News Wrap: Paul Ryan wins key support for speakership

In our news wrap Thursday, Wisconsin Rep. Paul Ryan won support for his possible bid for House speaker from moderates, mainstream conservatives and a group of fiscal conservatives who opposed John Boehner. Also, President Obama vetoed a $600 billion defense bill that increased war spending by going around budget caps.

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  • JUDY WOODRUFF:

    Republican Paul Ryan now appears all but certain to run for and be elected speaker of the House of Representatives.

    The Wisconsin lawmaker won support in his own party today from key moderates, from mainstream conservatives, and from a group of fiscal conservative that opposed the current House speaker, John Boehner. Ryan cleared an even bigger hurdle last night, when most of the harder-line conservatives in the so-called Freedom Caucus voted to support him. The House will choose its speaker next week.

  • GWEN IFILL:

    President Obama vetoed a sweeping $600 billion defense bill today. In an Oval Office ceremony, he took issue with increasing war spending by going around budget caps set by the so-called sequester.

  • PRESIDENT BARACK OBAMA:

    I have repeatedly called on Congress to eliminate the sequester and make sure that we are providing certainty to our military, so they can do out-year planning, ensure military readiness, ensure our troops are getting what they need. This bill instead resorts to gimmicks that does not allow the Pentagon to do what it needs to do.

  • GWEN IFILL:

    Republicans are considered unlikely to muster the votes needed to override the veto.

  • JUDY WOODRUFF:

    Secretary of State John Kerry voiced cautious optimism today about ending a spate of Israeli-Palestinian violence. He met with Israeli Prime Minister Benjamin Netanyahu for four hours, as both men visited Berlin, Germany, and he spoke to reporters afterward.

    JOHN KERRY, Secretary of State: There may be some things that could be, in the next couple of days, put on the table which would have an impact, I hope, on the perceptions of everybody engaged that there is a way to defuse the situation and begin to find a way forward.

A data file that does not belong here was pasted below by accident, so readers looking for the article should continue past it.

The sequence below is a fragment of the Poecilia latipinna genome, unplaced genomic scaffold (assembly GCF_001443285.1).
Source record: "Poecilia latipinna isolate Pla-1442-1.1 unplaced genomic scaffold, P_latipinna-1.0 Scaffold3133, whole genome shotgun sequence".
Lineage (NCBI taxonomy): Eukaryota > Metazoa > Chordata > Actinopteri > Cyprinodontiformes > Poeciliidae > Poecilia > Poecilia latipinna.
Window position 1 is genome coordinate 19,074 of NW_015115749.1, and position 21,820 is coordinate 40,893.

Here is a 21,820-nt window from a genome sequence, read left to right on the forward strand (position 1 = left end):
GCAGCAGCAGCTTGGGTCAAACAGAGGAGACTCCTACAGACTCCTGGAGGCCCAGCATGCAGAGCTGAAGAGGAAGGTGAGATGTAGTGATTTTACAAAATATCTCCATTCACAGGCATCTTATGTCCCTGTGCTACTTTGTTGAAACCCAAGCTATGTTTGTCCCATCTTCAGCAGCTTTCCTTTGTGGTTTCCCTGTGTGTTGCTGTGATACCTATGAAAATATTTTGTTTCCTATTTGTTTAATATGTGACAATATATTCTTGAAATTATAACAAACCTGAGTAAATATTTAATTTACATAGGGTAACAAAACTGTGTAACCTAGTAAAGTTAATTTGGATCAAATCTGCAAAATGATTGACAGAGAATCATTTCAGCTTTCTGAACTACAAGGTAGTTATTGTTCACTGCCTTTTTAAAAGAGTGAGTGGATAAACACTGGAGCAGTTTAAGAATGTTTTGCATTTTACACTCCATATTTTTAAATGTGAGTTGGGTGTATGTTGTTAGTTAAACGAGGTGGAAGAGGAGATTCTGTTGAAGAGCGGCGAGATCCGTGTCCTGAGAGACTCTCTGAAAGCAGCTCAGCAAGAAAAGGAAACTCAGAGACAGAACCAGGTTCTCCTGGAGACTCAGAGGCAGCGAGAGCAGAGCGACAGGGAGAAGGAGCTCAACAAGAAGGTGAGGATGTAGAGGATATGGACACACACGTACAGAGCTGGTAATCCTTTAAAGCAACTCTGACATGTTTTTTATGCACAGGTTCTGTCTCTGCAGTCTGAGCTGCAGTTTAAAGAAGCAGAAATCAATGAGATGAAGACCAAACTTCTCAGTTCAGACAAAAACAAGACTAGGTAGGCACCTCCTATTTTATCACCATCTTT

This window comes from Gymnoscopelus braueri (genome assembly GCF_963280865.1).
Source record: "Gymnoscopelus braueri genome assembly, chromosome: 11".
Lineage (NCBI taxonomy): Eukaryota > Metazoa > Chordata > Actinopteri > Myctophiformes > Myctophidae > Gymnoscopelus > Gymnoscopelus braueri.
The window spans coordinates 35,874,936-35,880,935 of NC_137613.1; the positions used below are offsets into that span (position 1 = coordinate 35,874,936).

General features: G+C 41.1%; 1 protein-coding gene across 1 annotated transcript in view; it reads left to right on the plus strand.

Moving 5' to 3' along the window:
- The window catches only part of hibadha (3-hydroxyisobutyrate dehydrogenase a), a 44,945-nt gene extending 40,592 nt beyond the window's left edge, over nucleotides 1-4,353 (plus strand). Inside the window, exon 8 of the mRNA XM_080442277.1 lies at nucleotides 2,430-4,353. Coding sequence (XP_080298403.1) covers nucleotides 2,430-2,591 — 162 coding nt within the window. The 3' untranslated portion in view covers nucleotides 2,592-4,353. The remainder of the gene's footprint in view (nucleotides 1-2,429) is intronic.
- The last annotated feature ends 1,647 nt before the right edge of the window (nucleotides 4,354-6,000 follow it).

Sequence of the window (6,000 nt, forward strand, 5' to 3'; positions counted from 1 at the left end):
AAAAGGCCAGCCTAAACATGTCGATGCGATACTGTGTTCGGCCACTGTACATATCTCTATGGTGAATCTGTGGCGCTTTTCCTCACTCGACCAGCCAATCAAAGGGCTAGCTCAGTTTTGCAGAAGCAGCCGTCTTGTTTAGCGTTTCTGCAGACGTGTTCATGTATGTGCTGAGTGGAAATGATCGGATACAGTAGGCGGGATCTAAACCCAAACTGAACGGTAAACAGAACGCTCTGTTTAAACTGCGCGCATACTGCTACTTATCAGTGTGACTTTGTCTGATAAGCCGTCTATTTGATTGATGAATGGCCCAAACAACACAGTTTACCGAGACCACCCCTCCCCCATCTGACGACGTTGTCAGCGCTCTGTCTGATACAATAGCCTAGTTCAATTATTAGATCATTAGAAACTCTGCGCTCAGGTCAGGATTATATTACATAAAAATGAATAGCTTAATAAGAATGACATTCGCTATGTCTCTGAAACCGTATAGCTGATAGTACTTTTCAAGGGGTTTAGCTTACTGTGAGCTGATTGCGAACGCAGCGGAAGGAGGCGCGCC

• JUDY WOODRUFF:

    Kerry called for an end to incitement, without singling out either side. He plans to meet with Palestinian Prime Minister Mahmoud Abbas in Jordan on Saturday.

    Meanwhile, there was fresh violence in Jerusalem. Two Palestinians wounded a Jewish man in a stabbing attack. Police killed one of the assailants and wounded the other.

  • GWEN IFILL:

    The people of Sweden were stunned today by a savage attack on a school. It happened in the southern part of the country, where a masked man fatally stabbed two people, before he was killed himself.

    Cordelia Lynch of Independent Television News filed this report.

  • CORDELIA LYNCH:

    Clad in black, wearing a metal helmet, wielding a sword, while casually posing with students unaware of the malice behind the mask. They assumed he was dressed up for Halloween, but it's believed moments after this photo was taken, he attacked and killed a teacher and pupil, injuring two others.

    Police were called to Kronan School in Trollhattan, north of Gothenburg, shortly after 10:00 this morning. They said the 21-year old attacker knocked on the doors of two classrooms and targeted those who opened them. After shooting the attacker dead, police searched his home and recovered what they called interesting items. They are now looking into possible far-right sympathies.

    But what led up to the rampage is still unclear. It is, the prime minister said, a dark day for Sweden.

  • STEFAN LOFVEN, Prime Minister, Sweden (through interpreter):

    That which should never happen has happened here today, and this is why this is a tragedy that affects the whole country.

  • CORDELIA LYNCH:

    The town has a large immigrant population and this was an ethically diverse school. The killer lived locally. The fact he was seemingly able to enter so easily, though, has prompted calls for much tighter security across the country.

  • GWEN IFILL:

    The last such attack on a school in Sweden was in 1961.

  • JUDY WOODRUFF:

    The Russian military has announced plans to build a base in an island group that's partly claimed by Japan. The islands, known as the Kurils, are located just miles off the Japanese mainland. The Soviet Union seized the chain at the end of World War II. As a result, Japan never signed a formal peace treaty with Moscow.

  • GWEN IFILL:

    In economic news, the United Auto Workers union approved a new four-year contract with Fiat Chrysler, after rejecting an earlier version.

    And Wall Street got a big boost from upbeat reports by McDonald's and eBay. The Dow Jones industrial average gained 320 points to close near 17490. The Nasdaq rose almost 80 points, and the S&P 500 added 33.

  • JUDY WOODRUFF:

    And from now on, a round of golf could mean a term in jail for members of China's Communist Party. New rules have banned all 88 million party members from playing golf, in a crackdown on corruption and high-living. The party's anti-corruption office says that golf courses are where illegal deals get done, and where officials spend time playing instead of working.

  • GWEN IFILL:

    I know some people not going to China now.

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